If you’ve been getting caught up in all this talk of RSS versus email, its time to stop wondering.
Marketing Sherpa just posted a new report that stirred up old RSS vs Email debate again. http://www.marketingsherpa.com/sample.cfm?contentID=2988
The report starts out by stating, “It chills our blood when we hear email marketers and publishers blithely state, “I’m thinking about switching over to RSS entirely!” Oh no. Please don’t. RSS is worthy of testing, but it’s not an email replacement and it never will be.”
A report in Jupitermedia titled “E-Mail Marketing: Alive and Well” notes, “RSS won't be immediately effective as an alternative to e-mail marketing. (But) for some companies (primarily publishers who cater to a technical audience), it's sensible to press forward with RSS now as a supplement to e-mail marketing.” http://www.jupiterresearch.com/bin/item.pl/research:concept/1103/id=96103/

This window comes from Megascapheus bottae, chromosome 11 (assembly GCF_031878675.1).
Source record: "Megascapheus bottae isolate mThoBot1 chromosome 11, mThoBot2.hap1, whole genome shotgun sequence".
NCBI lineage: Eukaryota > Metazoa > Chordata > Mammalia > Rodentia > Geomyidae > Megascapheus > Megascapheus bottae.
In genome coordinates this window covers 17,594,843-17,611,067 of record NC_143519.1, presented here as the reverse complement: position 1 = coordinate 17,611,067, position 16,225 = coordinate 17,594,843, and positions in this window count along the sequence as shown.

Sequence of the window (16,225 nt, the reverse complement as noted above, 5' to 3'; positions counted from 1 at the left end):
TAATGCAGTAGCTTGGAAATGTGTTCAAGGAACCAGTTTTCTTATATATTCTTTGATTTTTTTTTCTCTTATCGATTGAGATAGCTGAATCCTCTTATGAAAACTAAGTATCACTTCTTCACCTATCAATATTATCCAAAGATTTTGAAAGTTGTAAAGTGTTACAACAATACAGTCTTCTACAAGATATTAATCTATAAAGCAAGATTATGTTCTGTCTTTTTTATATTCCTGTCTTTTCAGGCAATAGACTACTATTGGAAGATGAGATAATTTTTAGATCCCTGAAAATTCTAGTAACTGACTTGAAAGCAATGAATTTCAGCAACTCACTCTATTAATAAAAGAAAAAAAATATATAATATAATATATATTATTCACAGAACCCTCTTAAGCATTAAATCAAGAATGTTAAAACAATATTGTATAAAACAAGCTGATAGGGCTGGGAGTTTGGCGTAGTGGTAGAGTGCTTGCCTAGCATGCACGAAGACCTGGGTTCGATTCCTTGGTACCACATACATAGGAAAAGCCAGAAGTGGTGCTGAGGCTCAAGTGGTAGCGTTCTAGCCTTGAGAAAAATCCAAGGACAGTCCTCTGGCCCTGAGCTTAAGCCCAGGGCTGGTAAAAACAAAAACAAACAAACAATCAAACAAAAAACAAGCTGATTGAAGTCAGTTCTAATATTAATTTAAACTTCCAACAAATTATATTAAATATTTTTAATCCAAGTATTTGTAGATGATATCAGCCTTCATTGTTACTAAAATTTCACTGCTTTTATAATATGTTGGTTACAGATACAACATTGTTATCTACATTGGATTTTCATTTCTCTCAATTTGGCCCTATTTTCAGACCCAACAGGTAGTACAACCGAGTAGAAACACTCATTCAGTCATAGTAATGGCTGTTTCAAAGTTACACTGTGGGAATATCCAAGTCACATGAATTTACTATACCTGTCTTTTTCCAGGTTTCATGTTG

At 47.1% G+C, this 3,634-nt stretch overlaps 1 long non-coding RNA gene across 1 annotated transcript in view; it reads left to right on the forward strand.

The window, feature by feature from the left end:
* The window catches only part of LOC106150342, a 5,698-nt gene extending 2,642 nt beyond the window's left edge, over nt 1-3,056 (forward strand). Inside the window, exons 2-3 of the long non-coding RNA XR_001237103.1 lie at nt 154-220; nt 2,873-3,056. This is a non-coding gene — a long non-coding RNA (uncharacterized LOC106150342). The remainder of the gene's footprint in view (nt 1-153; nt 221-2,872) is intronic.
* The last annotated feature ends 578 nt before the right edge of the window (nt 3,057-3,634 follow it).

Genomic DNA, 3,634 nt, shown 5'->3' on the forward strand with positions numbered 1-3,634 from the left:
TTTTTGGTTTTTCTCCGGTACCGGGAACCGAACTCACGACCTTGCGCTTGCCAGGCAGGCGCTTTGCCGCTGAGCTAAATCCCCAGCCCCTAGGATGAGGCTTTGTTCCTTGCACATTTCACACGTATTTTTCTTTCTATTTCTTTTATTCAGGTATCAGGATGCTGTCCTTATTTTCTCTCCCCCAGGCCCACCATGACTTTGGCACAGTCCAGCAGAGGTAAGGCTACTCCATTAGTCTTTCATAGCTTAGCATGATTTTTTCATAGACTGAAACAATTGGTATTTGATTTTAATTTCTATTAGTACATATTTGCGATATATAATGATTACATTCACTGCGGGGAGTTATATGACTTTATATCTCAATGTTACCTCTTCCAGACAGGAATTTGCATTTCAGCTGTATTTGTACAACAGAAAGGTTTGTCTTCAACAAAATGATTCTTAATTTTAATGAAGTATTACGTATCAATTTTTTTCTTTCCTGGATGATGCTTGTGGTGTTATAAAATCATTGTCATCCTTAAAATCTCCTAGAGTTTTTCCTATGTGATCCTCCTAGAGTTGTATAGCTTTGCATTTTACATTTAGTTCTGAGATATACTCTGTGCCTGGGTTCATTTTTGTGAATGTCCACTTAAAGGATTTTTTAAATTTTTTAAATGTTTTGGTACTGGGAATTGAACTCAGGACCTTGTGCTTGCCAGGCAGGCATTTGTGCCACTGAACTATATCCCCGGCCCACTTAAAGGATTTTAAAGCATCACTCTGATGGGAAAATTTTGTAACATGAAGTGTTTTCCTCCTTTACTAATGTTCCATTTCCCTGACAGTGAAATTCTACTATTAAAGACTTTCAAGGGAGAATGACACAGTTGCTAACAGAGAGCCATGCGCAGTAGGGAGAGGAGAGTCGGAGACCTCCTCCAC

A lot of people think this debate has been going on for long enough. RSS is NOT a replacement for email. It does not (and may never) rival marketing reach and immediacy of an email message.
Those who’ve been mourning death of email marketing don’t seem to “get” fact that RSS hasn't reached tipping point yet. More people read email than RSS feeds – many more.
I believe that a smart publisher or marketer must use both - Email and RSS. Its not an either/or question.
I know for a fact that my blogs get read more when I send out an email with a “blog post roundup.” I personally prefer email and tend to read those blogs more frequently that use email notification.
But news is not all good for email marketing. According to DoubleClick, 64.7% of all legitimate email being sent (based on their own customers' stats) is never opened. Email delivery is cited as #1 email marketing headache.
The good news is that email marketing has a terrific Return on Investment (ROI) bringing in $15.50 per dollar spent on a campaign according a report in Email Sherpa. http://www.emailsherpa.com/emailblog.cfm?ID=360
That $15.50 per email-marketing dollar spent is roughly 17% more than in direct-mail campaigns and 73% more than telemarketing campaigns.
eMarketer reports that email is still a powerful marketing tool if used well in a new report, "Email Marketing: How to Improve ROI." http://www.emarketer.com/article.aspx?1003369